Antimicrobial use and multidrug-resistant organisms in community-based healthcare settings – optimising infection control and antimicrobial stewardship
2017-02-16T02:54:05Z (GMT) by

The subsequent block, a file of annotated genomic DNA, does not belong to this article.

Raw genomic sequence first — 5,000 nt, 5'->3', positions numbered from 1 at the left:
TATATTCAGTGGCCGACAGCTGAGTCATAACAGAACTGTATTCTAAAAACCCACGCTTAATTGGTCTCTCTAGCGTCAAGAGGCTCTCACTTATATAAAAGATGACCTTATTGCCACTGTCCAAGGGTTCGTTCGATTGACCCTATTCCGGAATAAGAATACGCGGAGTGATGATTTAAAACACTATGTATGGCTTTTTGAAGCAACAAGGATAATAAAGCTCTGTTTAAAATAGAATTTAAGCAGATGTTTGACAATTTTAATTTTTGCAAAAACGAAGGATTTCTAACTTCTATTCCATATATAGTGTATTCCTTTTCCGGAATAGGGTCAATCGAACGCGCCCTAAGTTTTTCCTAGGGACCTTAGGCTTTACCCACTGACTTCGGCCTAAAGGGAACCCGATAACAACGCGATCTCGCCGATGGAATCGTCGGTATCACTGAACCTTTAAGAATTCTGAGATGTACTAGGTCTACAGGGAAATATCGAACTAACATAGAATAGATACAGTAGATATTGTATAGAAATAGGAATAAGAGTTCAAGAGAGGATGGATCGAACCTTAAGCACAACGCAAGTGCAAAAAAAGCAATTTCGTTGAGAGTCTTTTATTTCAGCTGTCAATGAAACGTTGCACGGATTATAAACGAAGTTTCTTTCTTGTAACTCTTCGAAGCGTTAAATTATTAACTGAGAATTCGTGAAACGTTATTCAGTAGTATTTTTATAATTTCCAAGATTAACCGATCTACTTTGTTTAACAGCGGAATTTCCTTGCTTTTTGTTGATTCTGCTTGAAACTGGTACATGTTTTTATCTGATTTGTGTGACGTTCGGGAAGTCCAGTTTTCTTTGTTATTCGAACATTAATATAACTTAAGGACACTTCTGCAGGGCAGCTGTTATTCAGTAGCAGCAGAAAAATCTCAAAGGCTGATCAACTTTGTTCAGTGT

The emergence of multidrug-resistant (MDR) organisms in the community poses significant threat and burden to community-based healthcare. As the development pipeline of new antibiotics continues to diminish, measures to contain the rising trend of MDR organisms have increasingly relied on effective infection control and antimicrobial stewardship (AMS) strategies. However, these strategies are generally less developed in the community in comparison to the hospital setting. Fundamentally, surveillance activities to monitor the magnitude of infections, antibiotic use and MDR organisms will be crucial to guide timely infection control interventions in high-risk community-based healthcare settings. Two major community-based healthcare settings [residential aged care facilities (RACFs) and emergency departments (EDs)] have been targeted for further research, given their potential as a “reservoir and gateway” for MDR organism transmission into hospitals or other healthcare institutions. To date, a systematic surveillance system for tracking infection rates in Australian RACFs remains to be established. Furthermore, data describing the burden of healthcare-associated infections (HCAIs) and antibiotic use in the Australian RACF setting is limited. A retrospective observational study was initiated to explore the longitudinal trend of infection burden in four co-located Australian RACFs. The average yearly incidence of HCAIs in these facilities (4.16 episodes/1000 occupied bed-days) was found to be comparable to the rates reported in RACFs abroad. However, routine infection surveillance in the absence of more proactive intervention did not result in noticeable reduction of infection burden over time. Importantly, several areas where antibiotic use was likely to be inappropriate have been identified, and up to 37% of antibiotic use was for presumed episodes of infections not meeting the McGeer criteria for symptomatic infections. Evidence from overseas has suggested that residents in RACFs are an important reservoir for transmission of MDR organisms in the community; however, such data are lacking in Australia. The frequent patient transfer between RACFs and acute-care hospitals, and the complexity of their healthcare needs render this population at high-risk for MDR organism transmission. Accordingly, an active surveillance was conducted to explore the carriage of three major groups of MDR organisms in the aforementioned RACFs. The study has revealed significant carriage of various MDR organisms, with 36% of residents carrying at least one type of MDR organisms. Higher prevalence of MDR Gram-negative bacilli (GNB, 21%) colonisation relative to methicillin-resistant Staphylococcus aureus (MRSA, 16%) and vancomycin-resistant enterococci (VRE, 6%) have been shown, proposing that existing infection control strategies that have focused primarily on the containment of MRSA and VRE may need to be modified. Furthermore, these MDR GNB strains were found to have strong clonal relatedness, suggesting the possibility of person-to-person transmission of these organisms within and between RACFs. Specific risk factors for MRSA and MDR GNB colonisation, which may facilitate targeted management of high-risk residents, in particular community-based drivers such as advanced dementia [adjusted odd ratio (AOR) 3.5 [1.2 – 10.2], P=0.02] and prior fluoroquinolone use [AOR 4.3 (1.2 – 15.3), P=0.025], were also identified. The high burden of antibiotic use and MDR organism colonisation among this vulnerable population (as shown in the aforementioned studies) highlights the important role of AMS in the RACF setting. Unfortunately, AMS activities in the RACF setting are substantially behind those in acute-care hospitals. Adopting a comprehensive model of the hospital-based AMS programs into the RACF setting with minimal medical resources is unrealistic. Consequently, the views of general practitioners, executive nurses, nurse unit managers, registered nurses and pharmacists servicing RACFs affiliated with four major public healthcare services within Victoria were explored to understand their perceptions towards AMS interventions in the RACF setting. Using qualitative and observational methods, significant gaps in the RACF organisational workflow and culture in relation to antibiotic prescribing practices were observed, highlighting the unique challenges for the implementation of an AMS program in this setting. Knowledge gaps, especially among nursing staff, in relation to issues of antibiotic over-prescribing and antibiotic resistance were noted. Importantly, the notion of AMS interventions was deemed useful and supported by all key stakeholder groups. This study has identified modifiable factors that will assist resource allocation for potential areas of AMS intervention. The information gathered about the feasibility, barriers and facilitators of various AMS interventions will be useful to guide the development of a feasible model of AMS intervention specifically for the Australian RACFs. ED is another community-based healthcare setting, where surveillance of MDR organisms and identification of high-risk patients (e.g. RACF population) are critical, particularly in severe infections such as bloodstream infections (BSIs). Therefore, a ten-year longitudinal trend, risk factors and clinical outcomes for community-onset (CO) BSI associated with MDR organisms in an Australian ED were studied. Whilst MRSA bacteraemia remained at high levels (20% - 30%) over ten years, the proportion of MDR Escherichia coli causing COBSI was found to be increasing from 9% - 26% (P < 0.001). Previously published healthcare-associated risk factors appeared predictive for MRSA, but were less predictive for MDR GNB. Indeed, being a resident in RACF remained an independent risk factor for acquiring both MRSA and MDR GNB in COBSI, further supporting that the RACF population can serve as an important reservoir for transmission of MDR organisms into hospitals. In summary, the research in this thesis has explored a number of important aspects in relation to antimicrobial use and MDR organisms in two important community-based healthcare settings (RACF and ED). Significantly, this work will provide useful insights into guiding infection control and AMS strategies within these settings.